One of my earliest memories involves feeding the ducks at a local park. My mom brought the remainder of a loaf of Wonder White Bread, which was on its way to being stale. I went up to the water at the park with my mom and repeatedly stuck my hand in that white bag with the bright primary colored dots. The ducks fought each other off to get a carb-filled treat. But suddenly, we were out of bread. The ducks weren’t happy. As my mom and I walked away they followed us towards the parking lot. She made me quicken my pace until we were safely in the car. Once they retreated we drove away.
I’ve fed ducks since that late 1970’s day, but Isabelle hasn’t fed them — until today. We met up with some friends at a wonderful park we’d never been to before. Lititz Springs Park boasts a long channel of water with ducks who are less aggressive than the ones of from that early childhood memory of mine. The other family brought a loaf of bread for the kids to use to feed the ducks. I had to teach Isabelle how to tear off small pieces of bread to share with the ducks. She kept wanting to give them a quarter or even a half of a piece of bread initially. But once she watched her friend and his older sisters model the right amount to feed them, she was able to imitate them and throw a just-right amount of bread into the water. She squealed with delight every time the ducks gulped up the bread she tossed. Every time she finished tossing she requested “mahr peeeeas” (more please), which was beyond adorable.
Feeding the ducks. Such a simple activity to delight young ones on a play date.
11 thoughts on “Feeding the Ducks”
A sweet memory of childhood becomes sweeter as you layer it with the new memory of your daughter delighting in the same. Glad the ducks were kinder! “Beyond adorable” sums up the slice!
This is one of the best things about writing about these little slices of life capturing these moments and reliving our similar moments. I wonder what your Mom remembers about the duck feeding day with you. Heartwarming is how I describe many of your Isabella stories. Thank you for sharing them!
What fun for Isabelle! I still love to feed the ducks, but they are greedy little buggers.
What a charming story, Stacey. And I love that Isabelle wanted to give them big bits – a generous spirit!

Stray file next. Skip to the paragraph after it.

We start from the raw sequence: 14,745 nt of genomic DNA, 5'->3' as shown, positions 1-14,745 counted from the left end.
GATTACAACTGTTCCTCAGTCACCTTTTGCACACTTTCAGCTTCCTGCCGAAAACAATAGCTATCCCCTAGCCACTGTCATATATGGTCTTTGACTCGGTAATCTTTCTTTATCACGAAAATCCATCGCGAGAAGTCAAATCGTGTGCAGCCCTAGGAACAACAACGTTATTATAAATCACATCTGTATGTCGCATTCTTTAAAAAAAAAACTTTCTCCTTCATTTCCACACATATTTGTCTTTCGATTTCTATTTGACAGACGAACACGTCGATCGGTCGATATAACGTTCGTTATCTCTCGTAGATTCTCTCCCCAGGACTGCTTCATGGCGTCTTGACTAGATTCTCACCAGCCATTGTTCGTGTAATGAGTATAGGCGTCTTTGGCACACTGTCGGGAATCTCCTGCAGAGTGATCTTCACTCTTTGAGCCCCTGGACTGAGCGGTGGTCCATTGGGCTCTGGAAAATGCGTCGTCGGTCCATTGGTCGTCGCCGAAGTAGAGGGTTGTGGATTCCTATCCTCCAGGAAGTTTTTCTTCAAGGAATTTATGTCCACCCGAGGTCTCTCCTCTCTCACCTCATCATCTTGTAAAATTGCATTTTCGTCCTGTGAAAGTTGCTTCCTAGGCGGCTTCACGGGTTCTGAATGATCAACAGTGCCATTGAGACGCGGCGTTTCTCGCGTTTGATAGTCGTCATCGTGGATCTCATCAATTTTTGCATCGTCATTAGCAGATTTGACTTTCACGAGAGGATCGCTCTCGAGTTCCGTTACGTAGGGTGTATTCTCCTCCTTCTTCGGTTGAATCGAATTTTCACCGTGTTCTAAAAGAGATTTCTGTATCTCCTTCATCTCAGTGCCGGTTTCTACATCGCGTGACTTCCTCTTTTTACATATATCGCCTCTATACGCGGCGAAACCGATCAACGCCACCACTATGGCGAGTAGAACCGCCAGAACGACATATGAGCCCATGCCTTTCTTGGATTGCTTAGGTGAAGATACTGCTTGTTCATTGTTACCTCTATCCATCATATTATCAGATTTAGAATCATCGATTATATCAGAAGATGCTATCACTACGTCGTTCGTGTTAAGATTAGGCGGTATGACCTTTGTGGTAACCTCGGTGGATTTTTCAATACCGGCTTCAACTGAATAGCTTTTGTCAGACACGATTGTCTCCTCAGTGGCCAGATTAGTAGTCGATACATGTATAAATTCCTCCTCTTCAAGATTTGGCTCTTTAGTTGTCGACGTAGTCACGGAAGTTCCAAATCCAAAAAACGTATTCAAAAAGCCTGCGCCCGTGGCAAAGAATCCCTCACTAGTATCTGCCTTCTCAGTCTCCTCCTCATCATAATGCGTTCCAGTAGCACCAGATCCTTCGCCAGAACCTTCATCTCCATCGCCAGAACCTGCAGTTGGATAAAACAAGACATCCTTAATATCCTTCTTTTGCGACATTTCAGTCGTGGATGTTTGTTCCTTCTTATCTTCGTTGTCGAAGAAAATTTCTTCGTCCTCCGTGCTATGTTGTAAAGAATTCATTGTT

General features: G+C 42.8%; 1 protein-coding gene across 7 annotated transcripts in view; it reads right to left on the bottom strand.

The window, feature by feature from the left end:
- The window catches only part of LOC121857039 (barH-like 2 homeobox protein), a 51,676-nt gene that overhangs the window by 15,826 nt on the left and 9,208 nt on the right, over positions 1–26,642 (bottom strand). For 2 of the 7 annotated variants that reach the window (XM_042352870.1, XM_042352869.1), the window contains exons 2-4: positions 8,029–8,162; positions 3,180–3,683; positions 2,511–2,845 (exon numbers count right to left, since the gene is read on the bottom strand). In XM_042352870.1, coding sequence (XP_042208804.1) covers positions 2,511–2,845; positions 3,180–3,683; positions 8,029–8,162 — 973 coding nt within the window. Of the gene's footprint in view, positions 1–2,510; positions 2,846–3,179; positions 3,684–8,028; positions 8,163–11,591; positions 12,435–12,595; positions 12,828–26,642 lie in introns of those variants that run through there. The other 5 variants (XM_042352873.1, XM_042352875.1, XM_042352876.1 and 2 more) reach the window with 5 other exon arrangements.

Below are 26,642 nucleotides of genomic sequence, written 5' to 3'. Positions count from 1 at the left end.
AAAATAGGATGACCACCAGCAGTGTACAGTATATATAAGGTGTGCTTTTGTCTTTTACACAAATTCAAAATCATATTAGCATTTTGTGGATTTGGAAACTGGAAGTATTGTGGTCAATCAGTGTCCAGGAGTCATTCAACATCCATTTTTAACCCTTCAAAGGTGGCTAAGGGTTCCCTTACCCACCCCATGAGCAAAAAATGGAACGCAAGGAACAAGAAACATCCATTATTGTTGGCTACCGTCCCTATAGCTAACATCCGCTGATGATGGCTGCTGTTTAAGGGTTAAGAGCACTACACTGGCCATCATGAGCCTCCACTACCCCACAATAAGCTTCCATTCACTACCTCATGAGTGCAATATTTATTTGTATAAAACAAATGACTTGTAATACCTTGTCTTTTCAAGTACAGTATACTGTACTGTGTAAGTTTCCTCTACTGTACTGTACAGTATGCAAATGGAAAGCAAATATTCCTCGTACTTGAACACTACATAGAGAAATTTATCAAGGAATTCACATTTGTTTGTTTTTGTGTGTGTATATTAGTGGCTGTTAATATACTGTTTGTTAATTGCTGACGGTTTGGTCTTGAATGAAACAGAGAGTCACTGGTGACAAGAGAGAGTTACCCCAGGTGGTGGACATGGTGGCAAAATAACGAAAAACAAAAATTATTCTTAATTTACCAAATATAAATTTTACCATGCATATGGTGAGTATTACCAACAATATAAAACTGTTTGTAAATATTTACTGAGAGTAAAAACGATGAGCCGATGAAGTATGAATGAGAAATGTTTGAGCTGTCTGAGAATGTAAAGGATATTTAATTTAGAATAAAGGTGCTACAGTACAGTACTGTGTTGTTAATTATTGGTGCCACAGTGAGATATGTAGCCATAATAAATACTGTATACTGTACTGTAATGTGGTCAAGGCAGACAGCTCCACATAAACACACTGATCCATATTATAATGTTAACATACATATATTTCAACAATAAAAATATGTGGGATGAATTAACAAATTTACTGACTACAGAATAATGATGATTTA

Isn’t it just wonderful when you get to show Isabelle things that you did? Feeding ducks is just fun, one of the first pleasures in nature I guess. Thanks for sharing your morning, Stacey.
I remember feeding the ducks with my auntie and grammie down at Lake Anna in Barberton, Ohio! There were two swans there as well-we loved doing this on Sundays in the spring and summer after eating dinner! It’s sweet that you captured the joy of it all for Isabelle!
I loved your post. Your description put me right beside you as you fed the ducks then and now. It’s similar to Peg’s post today: http://archermom.blogspot.com/2013/06/summer-1975-i-am-7-my-younger-sister-5.html. Peg walks us through several summers to make the point that life changes, yet stays the same.
I enjoyed the memory of time with your mom and the delight of the time spent today with Isabelle enjoying the simple things — feeding the ducks — and making memories.
One of the things I’ve noticed following SOL stories is that it’s the little things that really matter.
I love simple things and simple sweet memories. Brings a smile to my face.
Such a special day! I’ll bet you will be repeating this often this summer! Your duck memories make me laugh- I have memories of some super aggressive goats that knocked my sister and I down at Santa’s North Pole.
Nice to know that this practice continues. Tuvia loves to bring a loaf along when we walk at the river in Nyack. Another great memory for mom and daughter.
It is nice to see the tradition continues. “Squealed with delight” was perfect to paint the picture of how much she enjoyed this simple activity. I know she’ll remember and do it with her kids.
I bought the e-book “Story Telling Strategies” from Stacy Julian at Big Picture Scrapbooking. One of the techniques she mentioned was telling a story over time like life in your 20’s, 30’s, and 40’s. I thought telling how summers were spent would be the perfect opportunity to try it. I was thinking how things are so different now. What I discovered was that life isn’t a line but more of a circle. Through writing, I learned things aren’t as different as I thought going into it.
Isn’t writing wonderful? 🙂